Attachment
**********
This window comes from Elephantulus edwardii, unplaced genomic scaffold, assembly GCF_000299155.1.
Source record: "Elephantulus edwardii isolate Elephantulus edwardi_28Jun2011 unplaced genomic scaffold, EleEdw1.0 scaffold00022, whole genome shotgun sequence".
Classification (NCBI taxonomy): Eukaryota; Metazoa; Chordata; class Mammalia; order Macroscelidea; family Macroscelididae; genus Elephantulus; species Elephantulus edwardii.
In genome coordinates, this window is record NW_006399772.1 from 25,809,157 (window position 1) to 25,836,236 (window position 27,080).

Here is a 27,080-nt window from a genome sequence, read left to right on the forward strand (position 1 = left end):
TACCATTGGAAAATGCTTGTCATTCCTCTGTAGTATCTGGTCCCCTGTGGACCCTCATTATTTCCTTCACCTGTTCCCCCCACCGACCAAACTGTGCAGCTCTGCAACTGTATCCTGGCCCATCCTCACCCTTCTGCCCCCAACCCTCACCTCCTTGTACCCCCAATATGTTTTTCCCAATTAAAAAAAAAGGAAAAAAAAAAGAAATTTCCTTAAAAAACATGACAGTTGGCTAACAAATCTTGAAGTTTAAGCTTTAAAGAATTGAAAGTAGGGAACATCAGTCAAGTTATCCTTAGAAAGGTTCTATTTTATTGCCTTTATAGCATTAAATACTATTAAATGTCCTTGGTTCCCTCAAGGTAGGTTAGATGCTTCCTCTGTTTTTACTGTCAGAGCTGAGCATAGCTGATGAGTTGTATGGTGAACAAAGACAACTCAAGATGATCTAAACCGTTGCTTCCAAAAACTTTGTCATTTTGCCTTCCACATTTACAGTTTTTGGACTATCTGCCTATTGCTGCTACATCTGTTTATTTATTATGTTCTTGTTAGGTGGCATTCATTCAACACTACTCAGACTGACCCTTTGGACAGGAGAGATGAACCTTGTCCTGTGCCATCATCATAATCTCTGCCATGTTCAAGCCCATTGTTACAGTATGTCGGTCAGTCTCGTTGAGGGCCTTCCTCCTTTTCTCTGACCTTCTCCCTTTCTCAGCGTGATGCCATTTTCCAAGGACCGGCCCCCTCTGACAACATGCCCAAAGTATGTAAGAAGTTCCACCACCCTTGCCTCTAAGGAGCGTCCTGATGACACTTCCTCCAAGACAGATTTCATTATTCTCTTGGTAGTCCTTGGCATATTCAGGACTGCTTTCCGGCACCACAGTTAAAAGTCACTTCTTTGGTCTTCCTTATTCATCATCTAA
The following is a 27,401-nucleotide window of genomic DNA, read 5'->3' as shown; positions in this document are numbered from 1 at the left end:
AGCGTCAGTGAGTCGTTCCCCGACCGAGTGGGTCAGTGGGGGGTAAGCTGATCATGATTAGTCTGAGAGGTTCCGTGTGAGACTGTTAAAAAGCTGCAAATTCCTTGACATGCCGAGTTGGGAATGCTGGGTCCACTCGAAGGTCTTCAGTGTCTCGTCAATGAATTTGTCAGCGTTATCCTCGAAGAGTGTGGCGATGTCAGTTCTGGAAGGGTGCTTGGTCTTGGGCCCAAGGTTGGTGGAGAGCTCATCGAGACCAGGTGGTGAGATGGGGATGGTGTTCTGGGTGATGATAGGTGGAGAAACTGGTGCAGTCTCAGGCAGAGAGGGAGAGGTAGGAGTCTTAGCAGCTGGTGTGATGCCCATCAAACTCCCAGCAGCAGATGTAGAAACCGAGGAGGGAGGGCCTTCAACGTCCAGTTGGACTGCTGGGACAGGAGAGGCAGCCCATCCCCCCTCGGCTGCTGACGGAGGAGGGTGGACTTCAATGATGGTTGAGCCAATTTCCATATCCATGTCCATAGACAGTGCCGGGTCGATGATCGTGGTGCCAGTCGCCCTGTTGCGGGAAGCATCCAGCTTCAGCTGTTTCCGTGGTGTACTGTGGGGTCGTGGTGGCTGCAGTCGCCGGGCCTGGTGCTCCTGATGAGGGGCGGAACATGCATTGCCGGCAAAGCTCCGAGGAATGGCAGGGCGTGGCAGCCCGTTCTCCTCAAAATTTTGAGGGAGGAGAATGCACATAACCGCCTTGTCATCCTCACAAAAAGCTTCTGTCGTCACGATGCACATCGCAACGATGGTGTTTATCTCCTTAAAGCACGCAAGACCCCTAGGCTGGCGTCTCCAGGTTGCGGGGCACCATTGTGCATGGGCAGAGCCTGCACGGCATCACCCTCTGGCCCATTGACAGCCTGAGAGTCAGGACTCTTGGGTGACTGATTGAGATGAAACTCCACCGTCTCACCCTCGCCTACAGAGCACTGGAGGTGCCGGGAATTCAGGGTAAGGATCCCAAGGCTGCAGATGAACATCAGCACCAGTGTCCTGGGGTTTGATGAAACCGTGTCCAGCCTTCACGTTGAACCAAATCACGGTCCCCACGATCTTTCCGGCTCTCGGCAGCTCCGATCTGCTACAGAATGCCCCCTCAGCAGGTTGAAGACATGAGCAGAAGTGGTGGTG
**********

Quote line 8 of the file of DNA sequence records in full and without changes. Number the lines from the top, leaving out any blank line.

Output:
AGCGTCAGTGAGTCGTTCCCCGACCGAGTGGGTCAGTGGGGGGTAAGCTGATCATGATTAGTCTGAGAGGTTCCGTGTGAGACTGTTAAAAAGCTGCAAATTCCTTGACATGCCGAGTTGGGAATGCTGGGTCCACTCGAAGGTCTTCAGTGTCTCGTCAATGAATTTGTCAGCGTTATCCTCGAAGAGTGTGGCGATGTCAGTTCTGGAAGGGTGCTTGGTCTTGGGCCCAAGGTTGGTGGAGAGCTCATCGAGACCAGGTGGTGAGATGGGGATGGTGTTCTGGGTGATGATAGGTGGAGAAACTGGTGCAGTCTCAGGCAGAGAGGGAGAGGTAGGAGTCTTAGCAGCTGGTGTGATGCCCATCAAACTCCCAGCAGCAGATGTAGAAACCGAGGAGGGAGGGCCTTCAACGTCCAGTTGGACTGCTGGGACAGGAGAGGCAGCCCATCCCCCCTCGGCTGCTGACGGAGGAGGGTGGACTTCAATGATGGTTGAGCCAATTTCCATATCCATGTCCATAGACAGTGCCGGGTCGATGATCGTGGTGCCAGTCGCCCTGTTGCGGGAAGCATCCAGCTTCAGCTGTTTCCGTGGTGTACTGTGGGGTCGTGGTGGCTGCAGTCGCCGGGCCTGGTGCTCCTGATGAGGGGCGGAACATGCATTGCCGGCAAAGCTCCGAGGAATGGCAGGGCGTGGCAGCCCGTTCTCCTCAAAATTTTGAGGGAGGAGAATGCACATAACCGCCTTGTCATCCTCACAAAAAGCTTCTGTCGTCACGATGCACATCGCAACGATGGTGTTTATCTCCTTAAAGCACGCAAGACCCCTAGGCTGGCGTCTCCAGGTTGCGGGGCACCATTGTGCATGGGCAGAGCCTGCACGGCATCACCCTCTGGCCCATTGACAGCCTGAGAGTCAGGACTCTTGGGTGACTGATTGAGATGAAACTCCACCGTCTCACCCTCGCCTACAGAGCACTGGAGGTGCCGGGAATTCAGGGTAAGGATCCCAAGGCTGCAGATGAACATCAGCACCAGTGTCCTGGGGTTTGATGAAACCGTGTCCAGCCTTCACGTTGAACCAAATCACGGTCCCCACGATCTTTCCGGCTCTCGGCAGCTCCGATCTGCTACAGAATGCCCCCTCAGCAGGTTGAAGACATGAGCAGAAGTGGTGGTG